In weighing the arguments, Donohue cited the conversational tone of both interviews and said Hargrove seemed to be providing information voluntarily. During the first interview, he pointed out, the detectives stayed on the porch and let Hargrove go back inside unsupervised to change his clothes.
“At that point, he had the option of simply locking the door,” the judge said.
Nevertheless, Donohue added, Hargrove chose to continue the interview and accompany the detectives to the Law Enforcement Center, where he continued to answer their questions until it became clear they considered him a suspect.
“Up to that point, I can’t find that any of the statements he made in response to those questions were not voluntary,” the judge said, finding in favor of the prosecution’s request to allow all of those statements at trial.
The arguments over the digital evidence gathered from Hargrove’s phone and computer hinged on a legal concept known as the “plain view doctrine,” which holds that law enforcement can seize evidence not specified in a search warrant as long as it is found in plain view while executing a legitimate warrant.
The warrant for Hargrove’s electronics authorized law enforcement to search for communications between Hargrove and several individuals connected with the case, including Repkina and Chavez. In court on Thursday, three sheriff’s detectives testified about the challenges of identifying who sent or received a particular phone call, text message or email, and pointed out that photos, video clips, screenshots and downloads can also be used in communications between one person and another.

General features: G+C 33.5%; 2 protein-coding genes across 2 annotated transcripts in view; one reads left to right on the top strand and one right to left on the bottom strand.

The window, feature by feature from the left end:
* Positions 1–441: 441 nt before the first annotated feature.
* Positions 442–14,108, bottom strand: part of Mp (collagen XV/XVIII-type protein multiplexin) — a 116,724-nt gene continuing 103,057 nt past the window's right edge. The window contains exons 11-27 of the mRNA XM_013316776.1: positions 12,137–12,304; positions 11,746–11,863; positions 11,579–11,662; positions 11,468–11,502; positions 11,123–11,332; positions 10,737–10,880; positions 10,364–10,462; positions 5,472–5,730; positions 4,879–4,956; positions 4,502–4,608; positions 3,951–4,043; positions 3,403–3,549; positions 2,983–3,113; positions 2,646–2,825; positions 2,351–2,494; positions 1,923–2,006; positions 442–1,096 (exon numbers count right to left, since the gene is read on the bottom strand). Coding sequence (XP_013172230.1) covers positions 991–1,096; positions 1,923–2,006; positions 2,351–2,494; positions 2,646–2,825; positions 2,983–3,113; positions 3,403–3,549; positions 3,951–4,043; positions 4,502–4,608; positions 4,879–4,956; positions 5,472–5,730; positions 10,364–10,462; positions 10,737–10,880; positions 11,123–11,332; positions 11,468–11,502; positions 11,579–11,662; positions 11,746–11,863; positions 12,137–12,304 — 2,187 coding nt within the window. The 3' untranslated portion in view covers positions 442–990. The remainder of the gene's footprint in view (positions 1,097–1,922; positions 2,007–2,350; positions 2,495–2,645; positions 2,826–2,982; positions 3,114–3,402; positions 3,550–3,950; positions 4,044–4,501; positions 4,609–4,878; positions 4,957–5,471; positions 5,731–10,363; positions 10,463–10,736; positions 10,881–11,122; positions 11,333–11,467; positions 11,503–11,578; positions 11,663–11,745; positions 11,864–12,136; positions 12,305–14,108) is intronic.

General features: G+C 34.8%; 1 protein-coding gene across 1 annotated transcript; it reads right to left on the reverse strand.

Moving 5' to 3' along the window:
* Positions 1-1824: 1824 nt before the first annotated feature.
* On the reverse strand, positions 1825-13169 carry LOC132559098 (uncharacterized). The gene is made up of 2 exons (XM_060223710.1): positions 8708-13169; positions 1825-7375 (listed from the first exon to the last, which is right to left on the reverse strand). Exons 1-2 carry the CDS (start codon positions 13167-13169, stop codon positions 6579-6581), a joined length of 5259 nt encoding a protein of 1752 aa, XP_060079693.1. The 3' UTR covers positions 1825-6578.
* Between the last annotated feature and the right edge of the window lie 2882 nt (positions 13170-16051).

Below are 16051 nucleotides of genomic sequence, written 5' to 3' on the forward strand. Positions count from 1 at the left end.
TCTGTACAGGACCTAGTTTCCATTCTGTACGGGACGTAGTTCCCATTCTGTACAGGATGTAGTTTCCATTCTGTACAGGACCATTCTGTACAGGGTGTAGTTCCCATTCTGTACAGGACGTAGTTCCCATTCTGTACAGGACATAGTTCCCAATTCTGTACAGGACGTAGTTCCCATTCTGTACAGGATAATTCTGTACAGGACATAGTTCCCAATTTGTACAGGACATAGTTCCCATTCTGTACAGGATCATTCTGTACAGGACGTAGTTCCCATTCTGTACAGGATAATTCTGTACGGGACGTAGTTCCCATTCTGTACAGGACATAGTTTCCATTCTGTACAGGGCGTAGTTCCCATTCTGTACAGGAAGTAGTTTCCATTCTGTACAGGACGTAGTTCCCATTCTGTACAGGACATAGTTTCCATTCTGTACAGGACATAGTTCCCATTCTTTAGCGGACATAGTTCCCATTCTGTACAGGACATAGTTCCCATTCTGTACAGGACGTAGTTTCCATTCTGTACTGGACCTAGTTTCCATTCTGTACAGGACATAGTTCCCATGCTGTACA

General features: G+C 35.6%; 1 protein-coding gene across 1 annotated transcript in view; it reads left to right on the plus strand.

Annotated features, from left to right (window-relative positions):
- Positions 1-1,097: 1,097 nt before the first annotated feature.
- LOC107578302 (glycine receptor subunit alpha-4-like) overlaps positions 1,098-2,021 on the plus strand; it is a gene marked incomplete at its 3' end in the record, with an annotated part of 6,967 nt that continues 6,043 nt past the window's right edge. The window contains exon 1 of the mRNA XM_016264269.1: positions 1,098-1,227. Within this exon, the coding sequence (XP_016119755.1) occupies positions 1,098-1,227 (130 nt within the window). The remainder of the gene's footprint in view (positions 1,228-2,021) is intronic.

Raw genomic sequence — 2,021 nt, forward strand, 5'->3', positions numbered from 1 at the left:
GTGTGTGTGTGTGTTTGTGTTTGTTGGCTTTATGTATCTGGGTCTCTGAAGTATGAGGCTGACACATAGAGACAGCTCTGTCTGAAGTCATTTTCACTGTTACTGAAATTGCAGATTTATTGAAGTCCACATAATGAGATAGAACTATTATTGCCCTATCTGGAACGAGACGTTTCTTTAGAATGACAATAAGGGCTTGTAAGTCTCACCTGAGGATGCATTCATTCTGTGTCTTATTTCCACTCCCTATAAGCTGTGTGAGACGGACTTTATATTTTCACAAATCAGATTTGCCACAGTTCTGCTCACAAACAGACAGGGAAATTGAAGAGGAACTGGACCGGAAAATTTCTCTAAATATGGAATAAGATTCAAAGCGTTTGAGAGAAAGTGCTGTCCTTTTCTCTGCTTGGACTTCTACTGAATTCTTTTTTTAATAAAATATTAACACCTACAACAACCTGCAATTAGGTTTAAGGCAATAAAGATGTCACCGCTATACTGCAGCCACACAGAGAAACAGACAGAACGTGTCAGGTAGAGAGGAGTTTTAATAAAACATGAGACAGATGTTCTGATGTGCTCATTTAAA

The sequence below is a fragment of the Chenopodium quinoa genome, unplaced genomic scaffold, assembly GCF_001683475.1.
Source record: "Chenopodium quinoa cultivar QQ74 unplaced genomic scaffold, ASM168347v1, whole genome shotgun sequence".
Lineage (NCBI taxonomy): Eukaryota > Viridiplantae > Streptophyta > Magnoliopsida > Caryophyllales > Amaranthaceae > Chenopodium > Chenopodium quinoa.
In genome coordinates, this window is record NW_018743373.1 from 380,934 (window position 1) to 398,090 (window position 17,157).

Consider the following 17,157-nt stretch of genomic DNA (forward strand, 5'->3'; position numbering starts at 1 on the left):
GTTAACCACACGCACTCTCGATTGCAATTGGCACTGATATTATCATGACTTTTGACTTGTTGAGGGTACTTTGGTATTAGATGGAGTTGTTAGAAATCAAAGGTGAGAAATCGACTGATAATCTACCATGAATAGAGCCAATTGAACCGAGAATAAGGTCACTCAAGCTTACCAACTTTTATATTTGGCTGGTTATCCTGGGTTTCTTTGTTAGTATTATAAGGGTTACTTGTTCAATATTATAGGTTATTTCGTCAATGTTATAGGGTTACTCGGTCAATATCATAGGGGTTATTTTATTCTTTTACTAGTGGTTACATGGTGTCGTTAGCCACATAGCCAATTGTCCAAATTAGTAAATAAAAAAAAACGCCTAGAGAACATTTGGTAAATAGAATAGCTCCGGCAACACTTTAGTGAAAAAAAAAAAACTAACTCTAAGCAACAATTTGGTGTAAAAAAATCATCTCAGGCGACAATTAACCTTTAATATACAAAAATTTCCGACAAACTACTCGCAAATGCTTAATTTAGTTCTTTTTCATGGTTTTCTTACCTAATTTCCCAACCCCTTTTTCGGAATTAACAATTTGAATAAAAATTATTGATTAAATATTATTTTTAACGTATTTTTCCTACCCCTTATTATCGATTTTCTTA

The detectives also testified about some of the things they found during their searches, including a download of a Navy SEAL sniper’s manual, photos of Hargrove with Repkina, a screenshot of a web page labeled “Travel in Time Spell” and a message from Hargrove indicating he wanted to go back in time to undo something that happened on April 16, 2017, the presumed date of the murder.
Flinn argued that it’s much harder to apply the plain view doctrine in the digital realm, where there are not always clear boundaries between what is and is not covered by a search warrant.
“We are dealing with a new application of the plain view doctrine,” he said. “Letting law enforcement dig through somebody’s personal belongings from A to Z … I submit is constitutionally inappropriate.”
Senior Deputy Benton County District Attorney Amie Matusko, the lead prosecutor in the case, countered that all the files seized during the search could accurately be described as communications and therefore were fair game.
“If you are looking for communications and it directly relates to other communications and you look at those, that’s in plain view,” she said. “You don’t have to close your eyes to immediately apparent evidence of a crime.”
Donohue charted a middle course. Citing case law, he said the seizure of evidence from Hargrove’s electronics should be limited to emails, text messages, phone records and other direct communications involving the people named in the search warrant, ruling that other files seized in the searches — such as the downloaded sniper’s manual — could not be admitted in court.
“In this case the warrant only authorizes (seizing) communications between those individuals,” he said.
“Any search of anything other than the communications files themselves would not be subject to the plain view doctrine.”